Tobacco products contain thousands of chemicals, including addictive and toxic chemicals. We utilized in silico toxicology tools to predict in a validation test and in a separate screening test, the mutagenic potential of chemicals reported in tobacco products and tobacco smoke. Different publicly available (quantitative) structure–activity relationship (Q)SAR software platforms were used in this study. The models were validated against 900 chemicals relevant to tobacco for which experimental Ames mutagenicity data are available from public sources. The predictive performance of the individual and combined (Q)SAR models was evaluated using various performance metrics. All the (Q)SAR models represented >95% of the tobacco chemical space indicating a high potential for screening tobacco products. All the models performed well and predicted mutagens and nonmutagens with 75–95% accuracy, 66–94% sensitivity and 73–97% specificity. Subsequently, in a screening test, a combination of complementary SAR-based and QSAR-based models was used to predict the mutagenicity of 6820 chemicals catalogued in tobacco products and/or tobacco smoke. More than 1200 chemicals identified in tobacco products are predicted to have mutagenic potential, with 900 potential mutagens in tobacco smoke. This research demonstrates the validity of in silico (Q)SAR tools to make mutagenicity predictions for chemicals in tobacco products and/or tobacco smoke, and suggest they hold utility as screening tools for hazard identification to inform tobacco regulatory science.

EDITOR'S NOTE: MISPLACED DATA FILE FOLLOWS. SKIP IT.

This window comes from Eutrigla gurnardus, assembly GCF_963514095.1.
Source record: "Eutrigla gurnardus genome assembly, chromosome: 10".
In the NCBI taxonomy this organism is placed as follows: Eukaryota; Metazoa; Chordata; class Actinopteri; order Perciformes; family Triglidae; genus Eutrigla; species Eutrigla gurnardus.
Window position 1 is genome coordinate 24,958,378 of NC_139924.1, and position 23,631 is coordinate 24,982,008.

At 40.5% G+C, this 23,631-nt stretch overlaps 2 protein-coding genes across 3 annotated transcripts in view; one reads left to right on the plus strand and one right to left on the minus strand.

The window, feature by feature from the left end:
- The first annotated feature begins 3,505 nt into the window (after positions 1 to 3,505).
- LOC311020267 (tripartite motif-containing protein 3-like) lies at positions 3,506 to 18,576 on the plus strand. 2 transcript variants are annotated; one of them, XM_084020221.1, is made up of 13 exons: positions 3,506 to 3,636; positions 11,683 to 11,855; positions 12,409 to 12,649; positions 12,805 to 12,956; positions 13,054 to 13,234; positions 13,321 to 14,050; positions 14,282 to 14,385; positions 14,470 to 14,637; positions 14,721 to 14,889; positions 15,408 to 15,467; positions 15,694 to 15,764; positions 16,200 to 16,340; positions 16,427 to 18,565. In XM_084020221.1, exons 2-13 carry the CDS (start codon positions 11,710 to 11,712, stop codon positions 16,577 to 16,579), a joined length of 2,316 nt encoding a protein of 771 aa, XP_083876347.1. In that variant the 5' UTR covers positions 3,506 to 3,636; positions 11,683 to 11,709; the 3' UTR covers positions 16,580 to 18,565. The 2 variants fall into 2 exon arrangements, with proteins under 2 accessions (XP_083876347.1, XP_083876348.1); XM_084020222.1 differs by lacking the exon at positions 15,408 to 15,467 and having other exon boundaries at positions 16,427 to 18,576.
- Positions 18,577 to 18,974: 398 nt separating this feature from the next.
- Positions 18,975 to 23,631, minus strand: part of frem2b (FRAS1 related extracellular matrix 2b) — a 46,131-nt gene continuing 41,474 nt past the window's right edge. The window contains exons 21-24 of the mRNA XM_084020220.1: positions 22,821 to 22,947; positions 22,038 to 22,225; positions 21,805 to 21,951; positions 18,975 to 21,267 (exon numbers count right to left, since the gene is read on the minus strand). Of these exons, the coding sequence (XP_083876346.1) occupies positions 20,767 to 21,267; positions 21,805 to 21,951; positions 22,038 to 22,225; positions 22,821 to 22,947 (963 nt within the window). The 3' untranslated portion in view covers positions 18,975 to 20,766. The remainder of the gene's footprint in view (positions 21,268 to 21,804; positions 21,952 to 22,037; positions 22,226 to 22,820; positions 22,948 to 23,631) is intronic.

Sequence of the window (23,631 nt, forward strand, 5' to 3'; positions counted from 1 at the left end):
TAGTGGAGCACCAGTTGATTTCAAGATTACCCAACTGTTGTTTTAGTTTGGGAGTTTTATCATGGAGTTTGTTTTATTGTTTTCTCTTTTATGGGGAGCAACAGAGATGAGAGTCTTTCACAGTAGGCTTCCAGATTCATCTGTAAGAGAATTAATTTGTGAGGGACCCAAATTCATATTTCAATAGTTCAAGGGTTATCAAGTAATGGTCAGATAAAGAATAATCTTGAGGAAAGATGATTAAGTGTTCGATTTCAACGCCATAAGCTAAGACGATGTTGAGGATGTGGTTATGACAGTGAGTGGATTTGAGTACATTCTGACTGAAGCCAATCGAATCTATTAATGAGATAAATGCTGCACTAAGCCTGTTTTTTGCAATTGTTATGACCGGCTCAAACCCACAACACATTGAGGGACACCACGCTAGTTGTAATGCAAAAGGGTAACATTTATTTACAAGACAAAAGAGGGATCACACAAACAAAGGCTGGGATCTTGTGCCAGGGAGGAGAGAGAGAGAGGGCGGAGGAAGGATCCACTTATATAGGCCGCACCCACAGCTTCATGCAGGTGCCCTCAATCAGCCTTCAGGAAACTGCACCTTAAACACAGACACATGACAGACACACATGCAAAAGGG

By Reema Goel & Luis G. Valerio Jr.